Certification is a word that haunts Terrafugia. As well as meeting FAA regulations, it has to deal with the US's National Highway Traffic Safety Admin-istration (NHTSA). "We're bogged down in paperwork," admits Dietrich. "Fortunately, the NHTSA has an exemption policy for low volume manufac-turers like Lamborghini, as we can't afford to develop the new advanced air-bag systems that pop up all around you depending on who's sitting where."

Insurance companies are yet another hurdle. The $200,000 (£137,000) Transition could be the safest, greenest vehicle on the planet but if insurers won't cover it, it's destined to be stuck in the garage. "It's a real issue," says Terrafugia VP Dick Gerson, who previously worked for 22 years in the insurance industry. "The existing regulations, insurance and laws never contemplated a flying car. You have to be patient and find someone who shares your passion."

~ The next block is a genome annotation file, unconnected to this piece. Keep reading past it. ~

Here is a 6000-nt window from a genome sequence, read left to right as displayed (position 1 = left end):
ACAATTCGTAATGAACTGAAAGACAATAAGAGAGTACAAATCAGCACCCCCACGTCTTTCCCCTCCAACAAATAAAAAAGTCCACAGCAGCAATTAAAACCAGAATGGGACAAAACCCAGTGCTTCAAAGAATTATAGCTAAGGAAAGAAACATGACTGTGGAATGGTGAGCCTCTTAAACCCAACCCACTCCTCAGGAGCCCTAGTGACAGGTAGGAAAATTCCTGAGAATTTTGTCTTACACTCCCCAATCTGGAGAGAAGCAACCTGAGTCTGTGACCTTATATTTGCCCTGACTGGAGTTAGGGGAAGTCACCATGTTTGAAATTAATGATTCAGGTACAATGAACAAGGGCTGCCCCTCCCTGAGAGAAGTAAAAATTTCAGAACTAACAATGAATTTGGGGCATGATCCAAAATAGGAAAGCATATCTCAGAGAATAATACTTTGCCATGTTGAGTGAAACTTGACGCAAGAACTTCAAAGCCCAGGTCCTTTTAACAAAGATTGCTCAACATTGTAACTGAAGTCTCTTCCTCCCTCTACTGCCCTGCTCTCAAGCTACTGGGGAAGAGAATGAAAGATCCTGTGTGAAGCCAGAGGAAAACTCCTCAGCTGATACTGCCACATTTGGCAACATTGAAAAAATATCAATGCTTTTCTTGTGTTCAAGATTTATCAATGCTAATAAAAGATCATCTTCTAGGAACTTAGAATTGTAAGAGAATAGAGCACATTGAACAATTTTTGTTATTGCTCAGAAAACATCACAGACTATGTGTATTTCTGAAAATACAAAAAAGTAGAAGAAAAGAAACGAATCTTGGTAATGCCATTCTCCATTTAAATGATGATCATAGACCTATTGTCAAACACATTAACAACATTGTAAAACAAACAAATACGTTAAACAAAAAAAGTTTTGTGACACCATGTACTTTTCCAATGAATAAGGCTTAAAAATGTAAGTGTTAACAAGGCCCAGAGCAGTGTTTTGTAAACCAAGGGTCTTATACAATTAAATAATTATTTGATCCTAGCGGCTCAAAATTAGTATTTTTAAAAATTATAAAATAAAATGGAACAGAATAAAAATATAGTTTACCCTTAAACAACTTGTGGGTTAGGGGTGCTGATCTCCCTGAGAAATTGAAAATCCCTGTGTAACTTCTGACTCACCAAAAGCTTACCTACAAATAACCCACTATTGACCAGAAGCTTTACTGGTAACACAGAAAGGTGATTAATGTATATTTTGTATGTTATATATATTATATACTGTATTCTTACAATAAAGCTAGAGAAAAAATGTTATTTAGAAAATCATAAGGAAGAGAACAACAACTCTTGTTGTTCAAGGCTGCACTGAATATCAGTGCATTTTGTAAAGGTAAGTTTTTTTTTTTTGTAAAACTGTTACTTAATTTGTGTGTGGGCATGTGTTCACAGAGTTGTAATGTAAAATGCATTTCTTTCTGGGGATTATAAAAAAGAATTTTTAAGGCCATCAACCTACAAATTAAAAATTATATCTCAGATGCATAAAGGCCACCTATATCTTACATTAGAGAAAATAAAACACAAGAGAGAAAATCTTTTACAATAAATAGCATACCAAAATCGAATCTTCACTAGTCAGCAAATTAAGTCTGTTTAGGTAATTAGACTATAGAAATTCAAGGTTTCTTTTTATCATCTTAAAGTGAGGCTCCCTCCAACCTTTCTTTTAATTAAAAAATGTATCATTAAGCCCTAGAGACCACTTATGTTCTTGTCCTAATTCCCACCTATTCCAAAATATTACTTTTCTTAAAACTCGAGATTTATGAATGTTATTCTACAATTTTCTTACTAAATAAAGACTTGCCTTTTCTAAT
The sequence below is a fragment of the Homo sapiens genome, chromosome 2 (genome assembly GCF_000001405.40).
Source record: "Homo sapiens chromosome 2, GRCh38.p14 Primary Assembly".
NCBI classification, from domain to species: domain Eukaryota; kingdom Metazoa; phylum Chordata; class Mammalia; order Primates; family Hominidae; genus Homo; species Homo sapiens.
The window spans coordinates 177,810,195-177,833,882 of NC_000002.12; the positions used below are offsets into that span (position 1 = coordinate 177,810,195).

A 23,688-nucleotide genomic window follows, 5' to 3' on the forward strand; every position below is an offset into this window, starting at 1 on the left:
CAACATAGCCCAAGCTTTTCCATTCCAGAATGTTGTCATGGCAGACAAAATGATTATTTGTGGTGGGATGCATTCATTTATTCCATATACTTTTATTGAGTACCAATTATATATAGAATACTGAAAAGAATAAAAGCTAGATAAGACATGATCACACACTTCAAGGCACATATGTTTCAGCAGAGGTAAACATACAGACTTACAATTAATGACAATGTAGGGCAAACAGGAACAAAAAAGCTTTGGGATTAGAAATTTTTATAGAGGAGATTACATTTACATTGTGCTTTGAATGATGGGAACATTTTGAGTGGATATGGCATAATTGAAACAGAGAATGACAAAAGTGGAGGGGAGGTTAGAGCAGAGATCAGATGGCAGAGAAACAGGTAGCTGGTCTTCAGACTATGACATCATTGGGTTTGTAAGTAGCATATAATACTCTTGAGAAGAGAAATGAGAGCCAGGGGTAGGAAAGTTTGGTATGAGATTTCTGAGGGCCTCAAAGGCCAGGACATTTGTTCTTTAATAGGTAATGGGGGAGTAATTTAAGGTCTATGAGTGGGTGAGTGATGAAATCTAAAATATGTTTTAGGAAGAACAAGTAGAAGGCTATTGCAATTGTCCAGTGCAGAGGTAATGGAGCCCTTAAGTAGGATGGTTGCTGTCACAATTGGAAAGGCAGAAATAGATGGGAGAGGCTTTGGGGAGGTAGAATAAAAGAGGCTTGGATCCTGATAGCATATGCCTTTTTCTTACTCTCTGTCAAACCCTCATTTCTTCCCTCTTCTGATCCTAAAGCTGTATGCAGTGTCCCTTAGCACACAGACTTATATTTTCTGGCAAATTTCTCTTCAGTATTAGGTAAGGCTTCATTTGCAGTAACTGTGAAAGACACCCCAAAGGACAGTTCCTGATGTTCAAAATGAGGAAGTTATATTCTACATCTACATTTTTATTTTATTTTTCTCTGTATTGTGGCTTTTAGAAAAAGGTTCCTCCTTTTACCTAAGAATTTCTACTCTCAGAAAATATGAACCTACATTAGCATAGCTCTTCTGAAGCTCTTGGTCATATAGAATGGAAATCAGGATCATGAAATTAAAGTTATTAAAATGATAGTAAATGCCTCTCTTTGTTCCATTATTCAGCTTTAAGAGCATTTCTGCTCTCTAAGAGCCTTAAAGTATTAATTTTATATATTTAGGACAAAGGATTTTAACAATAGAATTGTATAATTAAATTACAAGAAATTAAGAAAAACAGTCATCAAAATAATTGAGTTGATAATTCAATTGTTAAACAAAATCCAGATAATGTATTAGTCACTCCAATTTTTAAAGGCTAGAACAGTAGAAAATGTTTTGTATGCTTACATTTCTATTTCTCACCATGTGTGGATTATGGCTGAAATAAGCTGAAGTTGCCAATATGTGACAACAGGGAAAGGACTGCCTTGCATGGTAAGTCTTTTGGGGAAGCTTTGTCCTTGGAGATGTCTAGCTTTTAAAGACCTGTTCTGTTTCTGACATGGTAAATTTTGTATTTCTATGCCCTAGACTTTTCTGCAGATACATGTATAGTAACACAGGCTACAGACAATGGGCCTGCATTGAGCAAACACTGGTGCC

As the Transition edges closer to commercial reality, those people are coming out of the woodwork. Terrafugia hopes to deliver the first production model by the middle of next year and already has pre-orders to keep its production line busy for at least two more years.

"Terrafugia is committed to bringing one of the safest and most environmentally-friendly aircraft in the world to the general aviation market," says Dietrich. "I realise that it won't become a mass market item anytime in the near future. You'll have to be rich to start with but if it becomes practical then it will trickle down in cost. There will be competition and we'll inspire other companies if we've made a go of it."

In the meantime, Dietrich will take his successes where he finds them. The maiden flight - a 37-second stability and control exercise at a New York airfield - was a big boost. Perhaps even more significant, though, was getting a small, rectangular piece of metal through the post.

 "It took us five months of explaining and persuading to get our first number plate," says Dietrich. "It turns out we are now the only registered manufacturer of automobiles in the state of Massachusetts."

This Transformer just earned its wings.